The Lore of the Wildnerness:
Point Reyes National Seashore

A visual lecture performed at the Prelinger Library as a part of Place Talks: Season 2,
May 2016






This is Arch Rock today.



It used to be a main attraction in the park. A mild 4 mile hike from the main visitor center at Bear Valley that covers most types of terrain the park has to offer, including a nice meadow. Many of the park’s estimated 2.5 million annual visitors made this hike.







On March 21, 2015, the arch collapsed, tragically killing one hiker. Large fissures had developed a few days previous, but officials did not know how serious they were until the collapse. Many articles were published about the event, but none that I could find cite a specific reason for the collapse.


I can’t help but wonder if increased foot traffic to such a fragile landscape had any effect.










I knew the beach came to a point at its end, a small inlet leading to the swampy wet sands that lay over to the east of the dunes.


I could imagine it, a curved sandy beach, water surrounding, but I needed to see it for myself. I convinced her to walk with me, sold on the idea of adventure: experiencing a place for the first time.


As the dunes broke, their blades of grass holding small tufts of land above the wet sand, the wind picked up. Pushing against us, losing steps in the sand already, we meandered on, zig zagging through the dissipating dunes for breaks from the wind.






After dipping into Bass Lake so many times, I always wonder what this other lake would be like. How clear it would be, what might live in it. I notice the mouth, a break in the ridgeline. The water must pour out there, I think, down to the beach below.

I think about the sign for Crystal Lake we always pass before this, still wet from Bass Lake. A nearly overgrown trail that rises to the east between the two lakes. How pristine that place must be now. Signs warn of limited access, of rough trails, and protected habitats. Protected from us, a trust of preservation lost between the common man and they who do not answer.







As of 1860, there were an estimated 114 thousand people in the Bay Area.

There were 1.2 billion people in the world and 31 million in the US.

Land ownership in Point Reyes shifted in a major way as the US Land Commission began challenging the Mexican rancheros on the “validity” of their leases with the help of San Francisco lawyers. A battle which none of the rancheros won.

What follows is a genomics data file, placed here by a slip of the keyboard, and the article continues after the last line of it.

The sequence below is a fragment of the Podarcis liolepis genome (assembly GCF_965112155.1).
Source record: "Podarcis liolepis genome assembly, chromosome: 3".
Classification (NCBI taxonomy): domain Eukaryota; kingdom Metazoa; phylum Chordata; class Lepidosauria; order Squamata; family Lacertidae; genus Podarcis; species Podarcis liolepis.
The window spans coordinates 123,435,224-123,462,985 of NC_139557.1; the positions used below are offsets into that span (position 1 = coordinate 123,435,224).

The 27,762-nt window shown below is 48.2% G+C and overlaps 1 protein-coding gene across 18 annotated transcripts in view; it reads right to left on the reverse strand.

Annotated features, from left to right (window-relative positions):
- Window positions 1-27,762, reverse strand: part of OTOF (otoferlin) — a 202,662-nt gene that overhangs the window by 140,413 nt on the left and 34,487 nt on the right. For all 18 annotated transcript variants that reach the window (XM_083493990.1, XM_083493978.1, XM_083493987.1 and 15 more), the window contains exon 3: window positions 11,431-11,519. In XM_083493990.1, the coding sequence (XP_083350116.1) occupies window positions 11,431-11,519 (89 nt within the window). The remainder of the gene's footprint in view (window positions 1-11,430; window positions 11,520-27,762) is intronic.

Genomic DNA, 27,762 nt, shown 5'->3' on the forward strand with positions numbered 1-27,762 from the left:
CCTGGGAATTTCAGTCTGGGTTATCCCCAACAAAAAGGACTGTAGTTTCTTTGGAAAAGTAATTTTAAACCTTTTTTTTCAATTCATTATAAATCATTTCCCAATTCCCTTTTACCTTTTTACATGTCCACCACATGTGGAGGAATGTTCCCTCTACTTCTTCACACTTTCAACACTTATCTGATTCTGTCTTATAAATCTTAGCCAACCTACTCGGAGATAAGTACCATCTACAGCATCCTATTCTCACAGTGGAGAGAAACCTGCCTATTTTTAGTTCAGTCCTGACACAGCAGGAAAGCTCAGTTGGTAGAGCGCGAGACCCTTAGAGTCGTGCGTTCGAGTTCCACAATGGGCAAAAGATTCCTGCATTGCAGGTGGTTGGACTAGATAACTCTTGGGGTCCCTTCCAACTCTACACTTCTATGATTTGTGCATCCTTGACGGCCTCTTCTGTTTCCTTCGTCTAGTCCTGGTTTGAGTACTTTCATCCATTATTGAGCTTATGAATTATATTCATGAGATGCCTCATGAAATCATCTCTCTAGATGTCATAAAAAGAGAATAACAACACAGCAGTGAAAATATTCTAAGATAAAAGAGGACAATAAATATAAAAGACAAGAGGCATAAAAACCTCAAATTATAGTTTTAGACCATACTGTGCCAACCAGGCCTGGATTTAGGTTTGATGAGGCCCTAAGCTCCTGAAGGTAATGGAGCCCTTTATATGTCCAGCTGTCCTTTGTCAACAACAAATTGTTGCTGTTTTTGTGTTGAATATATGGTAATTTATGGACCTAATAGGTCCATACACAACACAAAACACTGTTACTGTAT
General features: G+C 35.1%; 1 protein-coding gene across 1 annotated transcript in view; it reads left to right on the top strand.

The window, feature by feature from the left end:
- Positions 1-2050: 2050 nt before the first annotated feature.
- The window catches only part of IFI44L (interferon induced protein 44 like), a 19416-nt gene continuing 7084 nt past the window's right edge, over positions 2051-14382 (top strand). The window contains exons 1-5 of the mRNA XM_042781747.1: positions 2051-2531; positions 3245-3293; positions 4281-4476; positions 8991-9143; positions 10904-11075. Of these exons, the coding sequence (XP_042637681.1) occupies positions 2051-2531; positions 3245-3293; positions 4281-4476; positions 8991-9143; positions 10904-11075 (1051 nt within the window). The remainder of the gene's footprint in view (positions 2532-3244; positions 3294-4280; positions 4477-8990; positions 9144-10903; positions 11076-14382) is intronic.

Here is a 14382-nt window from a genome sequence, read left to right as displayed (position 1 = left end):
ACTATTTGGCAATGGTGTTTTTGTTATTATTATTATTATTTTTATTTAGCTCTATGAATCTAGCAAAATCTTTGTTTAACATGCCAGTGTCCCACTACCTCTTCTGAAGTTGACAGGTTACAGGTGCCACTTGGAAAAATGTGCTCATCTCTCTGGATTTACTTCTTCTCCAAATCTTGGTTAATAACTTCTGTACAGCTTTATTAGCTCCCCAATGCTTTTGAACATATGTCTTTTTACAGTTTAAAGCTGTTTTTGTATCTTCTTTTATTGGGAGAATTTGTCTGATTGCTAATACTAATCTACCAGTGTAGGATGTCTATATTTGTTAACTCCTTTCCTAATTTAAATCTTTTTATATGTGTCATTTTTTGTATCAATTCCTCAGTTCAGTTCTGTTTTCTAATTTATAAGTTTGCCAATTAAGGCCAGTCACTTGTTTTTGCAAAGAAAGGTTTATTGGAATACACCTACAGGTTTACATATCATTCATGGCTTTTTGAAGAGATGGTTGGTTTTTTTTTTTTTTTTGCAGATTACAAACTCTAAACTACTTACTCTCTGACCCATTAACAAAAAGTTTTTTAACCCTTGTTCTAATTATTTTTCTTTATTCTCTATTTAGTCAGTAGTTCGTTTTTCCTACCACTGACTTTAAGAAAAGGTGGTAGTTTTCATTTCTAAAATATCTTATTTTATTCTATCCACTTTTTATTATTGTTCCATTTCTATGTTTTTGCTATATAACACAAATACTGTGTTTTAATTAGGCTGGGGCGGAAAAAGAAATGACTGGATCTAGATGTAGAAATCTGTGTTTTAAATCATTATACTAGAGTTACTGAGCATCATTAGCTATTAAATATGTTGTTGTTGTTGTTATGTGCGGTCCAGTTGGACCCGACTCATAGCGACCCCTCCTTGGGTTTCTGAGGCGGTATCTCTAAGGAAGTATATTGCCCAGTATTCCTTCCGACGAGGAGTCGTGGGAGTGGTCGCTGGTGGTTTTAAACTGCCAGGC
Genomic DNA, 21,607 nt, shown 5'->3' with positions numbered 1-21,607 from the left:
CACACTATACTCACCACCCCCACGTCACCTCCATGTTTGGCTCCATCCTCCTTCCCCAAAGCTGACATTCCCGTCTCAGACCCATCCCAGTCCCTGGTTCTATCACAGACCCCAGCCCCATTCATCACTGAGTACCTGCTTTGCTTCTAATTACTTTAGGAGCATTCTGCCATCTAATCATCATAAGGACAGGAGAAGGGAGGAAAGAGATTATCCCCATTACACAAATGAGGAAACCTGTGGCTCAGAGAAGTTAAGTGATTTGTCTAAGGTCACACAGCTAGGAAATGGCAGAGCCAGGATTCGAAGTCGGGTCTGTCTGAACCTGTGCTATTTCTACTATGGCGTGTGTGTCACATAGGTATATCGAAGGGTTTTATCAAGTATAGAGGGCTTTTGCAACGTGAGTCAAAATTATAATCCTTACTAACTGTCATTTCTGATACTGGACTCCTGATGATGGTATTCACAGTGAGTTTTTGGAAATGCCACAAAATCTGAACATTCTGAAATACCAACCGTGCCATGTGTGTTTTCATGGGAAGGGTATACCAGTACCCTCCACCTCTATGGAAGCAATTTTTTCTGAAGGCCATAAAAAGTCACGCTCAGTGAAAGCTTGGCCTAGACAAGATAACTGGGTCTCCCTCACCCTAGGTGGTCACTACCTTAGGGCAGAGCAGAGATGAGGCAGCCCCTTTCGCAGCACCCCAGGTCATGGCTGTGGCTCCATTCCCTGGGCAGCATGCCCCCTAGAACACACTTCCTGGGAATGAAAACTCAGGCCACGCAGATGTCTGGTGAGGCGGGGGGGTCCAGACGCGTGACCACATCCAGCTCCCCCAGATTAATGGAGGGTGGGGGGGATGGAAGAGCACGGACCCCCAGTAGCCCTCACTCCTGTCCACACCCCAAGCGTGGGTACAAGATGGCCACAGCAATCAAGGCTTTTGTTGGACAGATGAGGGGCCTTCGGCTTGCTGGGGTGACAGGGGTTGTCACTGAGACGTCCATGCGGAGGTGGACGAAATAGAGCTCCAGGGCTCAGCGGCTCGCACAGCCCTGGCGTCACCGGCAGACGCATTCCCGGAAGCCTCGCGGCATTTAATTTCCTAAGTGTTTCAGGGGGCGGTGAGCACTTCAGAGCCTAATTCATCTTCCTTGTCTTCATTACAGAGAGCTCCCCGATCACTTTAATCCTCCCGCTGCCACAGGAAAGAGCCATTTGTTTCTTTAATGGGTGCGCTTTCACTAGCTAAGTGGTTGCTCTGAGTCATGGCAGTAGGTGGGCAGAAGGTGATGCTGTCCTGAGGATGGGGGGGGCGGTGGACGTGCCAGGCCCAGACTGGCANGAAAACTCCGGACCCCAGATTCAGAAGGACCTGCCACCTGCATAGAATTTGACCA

Long, thick grass springs up against the edge of the trail along the marsh. Tiny brown bunnies often scurry across the trail, hopping from holes at the base of the grases, stopping in the middle of the trail to sneak a glance at you before they disappear. Deer just over the fence, cattle grazing in the small, stepped hills.

I think about the forests, the rocks, intimate ponds, the sculptured beaches, the vistas.


Perhaps it’s a feeling of home, belonging, recalling memories, that makes it hard to describe. Perhaps it’s the fear of impending separation and my inability to cope with the loss of place.




















Bases are built, steel production and port industries boom in the Bay, and more people arrive in the wake.


Between 1950 and 1960, the Bay Area population raises from 1.7 million to 2.7 million.


22% of people in the Bay Area work in “Managerial/Professional” jobs.


Suburbia begins.





In 1961, John F. Kennedy signed the legislation to help begin the nearly 15 years process of creating the park that would eventually become the protected Point Reyes National Seashore.

“Established in 1976, the Point Reyes wilderness has been constructed from a historic ranching landscape, and in the process of managing and interpreting this area, the history of its human habitation and use has been downplayed or overlooked. This erasure of history is not an accident; it represents a strategic reconfiguration of the landscape to bring it closer in appearance to public and agency expectations of what a wilderness area “ought” to look like.”

Laura Watt, The Trouble with Preservation, or, Getting Back to the Wrong Term for Wilderness Protection: A Case Study at Point Reyes National Seashore, 2002



I often feel conflicted on a trail about where to go next.


I’ve made a route, a plan, talked about it with whomever I’m with. But I can’t help but feel something calling me, a certain direction or unknown point in the distance pulling at me. The ideas of what I might see there, experience there, race in mind: would it better? Have I made the right choices? Will I see the sunset?


Here, in this clearing, the sun blaring down on us, I wanted to go right, towards the water all of the sudden.











This is what Arch Rock probably looked like in the late 90s.

The .com boom was ablaze.




There were 6 billion people on the planet. 279 million of them were in the US. And 6.7 million lived in the Bay Area.


45% of which work in “Managerial/Professional” jobs.


Could you imagine if the Land Use Survey’s projection of 12 million people here would have been right?





Once we sat under the stars, next to the smaller falls just above beach, where we had watched the sun go down.



We talked for a while, stirred around in the dirt a bit, until we heard a rustling across the way. Our headlamps reflected a set of eyes in the distant brush. We sat still, the eyes disappeared with a scuffle. Not knowingly exactly what it was, we took it as a sign to gather our things and head up the trail.




Mark